Female patients with male-relative related risk factors had slightly lower testing rates. For example, female patients diagnosed at age ≤ 50 years with at least one close blood relative with prostate cancer (Gleason score ≥ 7), had a lower testing rate of 87% and female patients with at least one close male blood relative with breast cancer had the lowest testing rate of 78% (Table 3). Testing rates were also stratified by year to assess trends over the course of the study period. Due to the small sample size for each of the high risk groups in each year, no clear trends were discernable (Additional file 1).
The proportion of patients who tested positive for a BRCA pathogenic variant in various risk groups ranged from 22 to 78% (Table 3). Among the 68 patients who had at least one close blood relative with a known BRCA1/2 pathogenic variant, 53 (78%) had a positive result, whereas 62 out of the remaining 316 patients (20%) had a positive result.
Almost all (97%) metastatic and triple negative breast cancer patients were tested for BRCA pathogenic variants, and 52% tested positive (Table 4). Among patients with metastatic and HER2(−) breast cancer, 93% underwent BRCA testing, of whom 40% tested positive for a BRCA pathogenic variant. The testing rate for BRCA pathogenic variants in African American patients was slightly lower (91%) than for the overall population. In patients treated in practices with a genetic counselor, 95% were tested for BRCA pathogenic variants, compared to 91% of patients treated in practices without a genetic counselor (Table 4).
Solo practitioners and physicians in small private community practices (1–5 physicians) had the lowest BRCA testing rate (92%) (Additional file 1). Additionally, the testing rate was lower for physicians with a greater number of years of experience (21 or more years of experience: 90%) compared to physicians with fewer years of experience (0–11 years of experience: 99%), and for those who treated ≤50 breast cancer patients in the past year (88%) compared to physicians who treated over 50 patients (> 92%).
This study demonstrates high rates of BRCA testing among recently diagnosed breast cancer patients at high risk of hereditary disease, treated by community-based oncologists who elected to participate in this study. Certain risk groups, such as female patients with male-relative related risk factors, had a lower testing rate compared to others, such as patients with a family history of BRCA pathogenic variants.
The overall BRCA testing rate of 94% in this study was higher than, though generally in line with, testing rates found in similar studies conducted since 2013. A 2016 study by Rosenberg et al. of 897 women aged ≤ 40 years at breast cancer diagnosis treated in an academic or community medical center reported a testing rate of 87% by 1 year post-diagnosis . The investigators noted that the frequency of BRCA testing among women diagnosed with breast cancer between 2006 and 2013 increased from 77 to 95% . Similarly, Chen et al. found that the BRCA testing rate increased by 57% in 2013, compared to 11% average annual increases during the preceding 3 years . The current study found that testing rates from 2013 to 2017 remained relatively stable. A recent analysis by Katz et al. conducted in breast cancer patients at an elevated risk of pathogenic variant and treated in a community-based setting, found that approximately half received genetic testing, a lower figure than reported in this study . Unlike this study, the previous analysis by Katz et al. did not include any patients with metastatic breast cancer, and did not report how many women had TNBC. An overall positive test result was observed in 78% of patients who had at least one close blood relative with a known BRCA pathogenic variant, and in 20% of patients with no close blood relatives with a BRCA pathogenic variant. High positive rates of about 40% were also observed in patients with TNBC (who were oversampled) and metastatic and HER2(−) breast cancer. Katz et al. observed variants of uncertain significance or pathogenic variant in 22.7% of tested women. In this study, however, physicians were not asked how they characterized a result of variants of uncertain significance on the CRF. High rates of pathogenic variants among TNBC patients have previously been reported [13, 14].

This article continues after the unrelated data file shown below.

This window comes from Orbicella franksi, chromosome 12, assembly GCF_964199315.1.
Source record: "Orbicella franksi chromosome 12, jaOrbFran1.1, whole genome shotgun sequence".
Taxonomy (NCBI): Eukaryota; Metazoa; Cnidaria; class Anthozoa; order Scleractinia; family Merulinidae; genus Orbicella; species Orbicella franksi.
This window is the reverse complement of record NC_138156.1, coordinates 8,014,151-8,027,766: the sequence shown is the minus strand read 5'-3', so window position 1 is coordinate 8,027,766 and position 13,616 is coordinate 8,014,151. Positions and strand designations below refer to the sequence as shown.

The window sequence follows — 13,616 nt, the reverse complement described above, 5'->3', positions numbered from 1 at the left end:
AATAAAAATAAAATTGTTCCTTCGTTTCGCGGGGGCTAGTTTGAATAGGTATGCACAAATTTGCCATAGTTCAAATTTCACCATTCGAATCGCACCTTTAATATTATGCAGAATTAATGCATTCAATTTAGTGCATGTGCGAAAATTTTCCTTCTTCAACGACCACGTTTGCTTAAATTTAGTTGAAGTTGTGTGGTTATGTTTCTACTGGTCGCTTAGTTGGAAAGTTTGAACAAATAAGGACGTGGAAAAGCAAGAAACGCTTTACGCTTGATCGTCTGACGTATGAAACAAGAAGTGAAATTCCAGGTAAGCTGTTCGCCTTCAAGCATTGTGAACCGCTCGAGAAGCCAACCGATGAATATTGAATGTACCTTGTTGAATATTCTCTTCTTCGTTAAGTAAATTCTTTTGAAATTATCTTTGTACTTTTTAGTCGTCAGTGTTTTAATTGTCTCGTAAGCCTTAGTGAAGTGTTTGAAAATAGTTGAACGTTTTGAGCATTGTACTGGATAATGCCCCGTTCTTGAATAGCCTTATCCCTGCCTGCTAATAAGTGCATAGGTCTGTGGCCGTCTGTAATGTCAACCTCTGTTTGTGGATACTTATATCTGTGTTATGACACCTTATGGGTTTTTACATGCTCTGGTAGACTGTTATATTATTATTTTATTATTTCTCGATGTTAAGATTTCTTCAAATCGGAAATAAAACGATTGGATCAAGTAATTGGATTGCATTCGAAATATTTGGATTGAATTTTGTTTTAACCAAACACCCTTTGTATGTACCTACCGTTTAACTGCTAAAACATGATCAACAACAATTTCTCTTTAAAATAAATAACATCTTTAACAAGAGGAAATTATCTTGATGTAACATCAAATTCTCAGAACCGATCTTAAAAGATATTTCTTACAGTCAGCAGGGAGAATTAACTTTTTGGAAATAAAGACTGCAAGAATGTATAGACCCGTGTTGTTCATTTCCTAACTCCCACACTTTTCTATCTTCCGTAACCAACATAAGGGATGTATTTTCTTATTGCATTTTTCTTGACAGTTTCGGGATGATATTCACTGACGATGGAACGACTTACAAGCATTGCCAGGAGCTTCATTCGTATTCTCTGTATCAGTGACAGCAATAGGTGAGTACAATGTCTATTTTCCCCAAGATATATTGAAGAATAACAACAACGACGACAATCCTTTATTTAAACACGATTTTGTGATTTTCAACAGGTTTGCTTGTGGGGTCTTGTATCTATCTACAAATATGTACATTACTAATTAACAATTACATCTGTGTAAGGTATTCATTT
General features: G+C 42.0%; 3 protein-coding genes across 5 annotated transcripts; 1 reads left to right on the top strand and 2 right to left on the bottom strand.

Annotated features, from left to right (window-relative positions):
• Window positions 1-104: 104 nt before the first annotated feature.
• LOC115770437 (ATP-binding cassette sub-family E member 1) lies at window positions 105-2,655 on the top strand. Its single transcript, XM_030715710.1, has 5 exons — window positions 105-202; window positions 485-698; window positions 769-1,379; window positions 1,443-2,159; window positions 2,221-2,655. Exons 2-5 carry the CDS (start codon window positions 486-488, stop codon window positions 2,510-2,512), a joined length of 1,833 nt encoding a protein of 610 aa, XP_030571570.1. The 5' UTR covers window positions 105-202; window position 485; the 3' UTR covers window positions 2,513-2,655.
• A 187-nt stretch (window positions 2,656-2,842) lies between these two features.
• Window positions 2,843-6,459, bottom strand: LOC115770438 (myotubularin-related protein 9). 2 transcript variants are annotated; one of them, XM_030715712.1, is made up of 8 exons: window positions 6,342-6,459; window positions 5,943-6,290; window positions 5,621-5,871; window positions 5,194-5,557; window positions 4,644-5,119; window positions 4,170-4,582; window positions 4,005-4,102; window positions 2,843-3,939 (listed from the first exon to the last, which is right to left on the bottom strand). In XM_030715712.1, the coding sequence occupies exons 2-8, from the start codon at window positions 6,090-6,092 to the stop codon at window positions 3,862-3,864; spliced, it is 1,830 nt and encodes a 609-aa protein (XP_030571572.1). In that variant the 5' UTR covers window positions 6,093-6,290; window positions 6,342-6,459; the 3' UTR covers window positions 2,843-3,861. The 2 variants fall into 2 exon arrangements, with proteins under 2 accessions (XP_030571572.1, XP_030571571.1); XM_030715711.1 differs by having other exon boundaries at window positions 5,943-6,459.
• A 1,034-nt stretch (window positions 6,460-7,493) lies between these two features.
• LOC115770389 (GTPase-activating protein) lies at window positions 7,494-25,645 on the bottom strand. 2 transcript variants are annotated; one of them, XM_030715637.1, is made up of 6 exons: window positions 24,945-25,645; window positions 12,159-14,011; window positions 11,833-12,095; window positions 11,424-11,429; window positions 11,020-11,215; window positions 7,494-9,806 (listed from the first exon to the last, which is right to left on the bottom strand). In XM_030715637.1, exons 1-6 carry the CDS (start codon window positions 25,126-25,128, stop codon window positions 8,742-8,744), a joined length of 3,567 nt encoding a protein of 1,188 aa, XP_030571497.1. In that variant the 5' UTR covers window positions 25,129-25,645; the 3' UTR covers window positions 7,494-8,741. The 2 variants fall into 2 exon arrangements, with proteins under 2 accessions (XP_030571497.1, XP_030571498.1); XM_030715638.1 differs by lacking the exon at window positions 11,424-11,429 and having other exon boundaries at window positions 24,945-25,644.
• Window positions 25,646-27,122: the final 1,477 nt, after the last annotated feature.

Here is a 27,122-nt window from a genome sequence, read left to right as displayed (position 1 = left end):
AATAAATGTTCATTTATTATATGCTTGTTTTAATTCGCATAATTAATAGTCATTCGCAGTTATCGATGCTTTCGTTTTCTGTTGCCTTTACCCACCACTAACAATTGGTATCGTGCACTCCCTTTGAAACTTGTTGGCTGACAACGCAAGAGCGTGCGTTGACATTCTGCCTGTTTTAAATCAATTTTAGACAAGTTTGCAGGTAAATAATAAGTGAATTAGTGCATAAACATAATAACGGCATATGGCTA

This study was designed to identify the BRCA testing rate among patients meeting NCCN criteria for testing, thus we would expect to estimate a higher testing rate than for the general population of breast cancer patients. Additionally, the high testing rates observed in this study are applicable to the physicians who elected to contribute data. These physicians had extensive clinical experience, inferred by the fact that they treated an average of 154 breast cancer patients in the previous year, and that they had an average of 16 years of clinical practice. A large proportion also had a genetic counselor within his or her practice. All patients included in this study had documented family history of cancers, which is key to identifying those at a greater risk of hereditary breast cancer. The BRCA testing rate may be lower in patients with unknown, or without documented, family history. Wood et al. found that oncologists participating in the 2011 American Society of Clinical Oncology (ASCO) Quality Oncology Practice Initiative (QOPI), documented a complete family history for less than 40% of the breast cancer patients they treated . It is important to promote education of elements of a complete documented family history, such as family history of cancers with age of diagnosis in first- and second-degree relatives. Lastly, this study required the availability of HER2 receptor status, which may have excluded patients with ductal carcinoma in situ (DCIS) as these patients are frequently not tested for HER2. Conclusions regarding testing rates cannot be applied to these patients.